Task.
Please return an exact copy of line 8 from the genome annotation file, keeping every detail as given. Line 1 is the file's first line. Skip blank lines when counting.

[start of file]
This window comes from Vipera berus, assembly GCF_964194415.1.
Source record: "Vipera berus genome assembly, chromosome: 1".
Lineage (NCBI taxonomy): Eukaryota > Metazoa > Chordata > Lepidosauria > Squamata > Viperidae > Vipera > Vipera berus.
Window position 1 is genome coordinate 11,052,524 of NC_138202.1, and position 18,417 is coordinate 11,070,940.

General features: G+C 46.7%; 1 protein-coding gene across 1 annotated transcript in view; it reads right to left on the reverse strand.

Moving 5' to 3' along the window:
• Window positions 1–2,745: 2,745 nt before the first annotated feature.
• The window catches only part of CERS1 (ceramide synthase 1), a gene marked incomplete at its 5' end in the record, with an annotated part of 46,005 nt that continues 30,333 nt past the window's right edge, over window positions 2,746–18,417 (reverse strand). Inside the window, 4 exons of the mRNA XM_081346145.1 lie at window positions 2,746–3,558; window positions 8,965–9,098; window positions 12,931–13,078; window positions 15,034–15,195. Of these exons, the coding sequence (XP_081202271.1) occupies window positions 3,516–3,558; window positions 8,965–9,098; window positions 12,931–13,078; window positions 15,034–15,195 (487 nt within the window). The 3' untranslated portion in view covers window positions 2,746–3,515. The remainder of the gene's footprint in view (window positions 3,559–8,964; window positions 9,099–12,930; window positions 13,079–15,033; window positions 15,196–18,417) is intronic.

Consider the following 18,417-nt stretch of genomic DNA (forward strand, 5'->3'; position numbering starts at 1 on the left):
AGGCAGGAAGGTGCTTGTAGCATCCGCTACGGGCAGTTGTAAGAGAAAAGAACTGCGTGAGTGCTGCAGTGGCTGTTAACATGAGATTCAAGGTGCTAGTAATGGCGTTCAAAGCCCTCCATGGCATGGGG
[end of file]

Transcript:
• The window catches only part of CERS1 (ceramide synthase 1), a gene marked incomplete at its 5' end in the record, with an annotated part of 46,005 nt that continues 30,333 nt past the window's right edge, over window positions 2,746–18,417 (reverse strand). Inside the window, 4 exons of the mRNA XM_081346145.1 lie at window positions 2,746–3,558; window positions 8,965–9,098; window positions 12,931–13,078; window positions 15,034–15,195. Of these exons, the coding sequence (XP_081202271.1) occupies window positions 3,516–3,558; window positions 8,965–9,098; window positions 12,931–13,078; window positions 15,034–15,195 (487 nt within the window). The 3' untranslated portion in view covers window positions 2,746–3,515. The remainder of the gene's footprint in view (window positions 3,559–8,964; window positions 9,099–12,930; window positions 13,079–15,033; window positions 15,196–18,417) is intronic.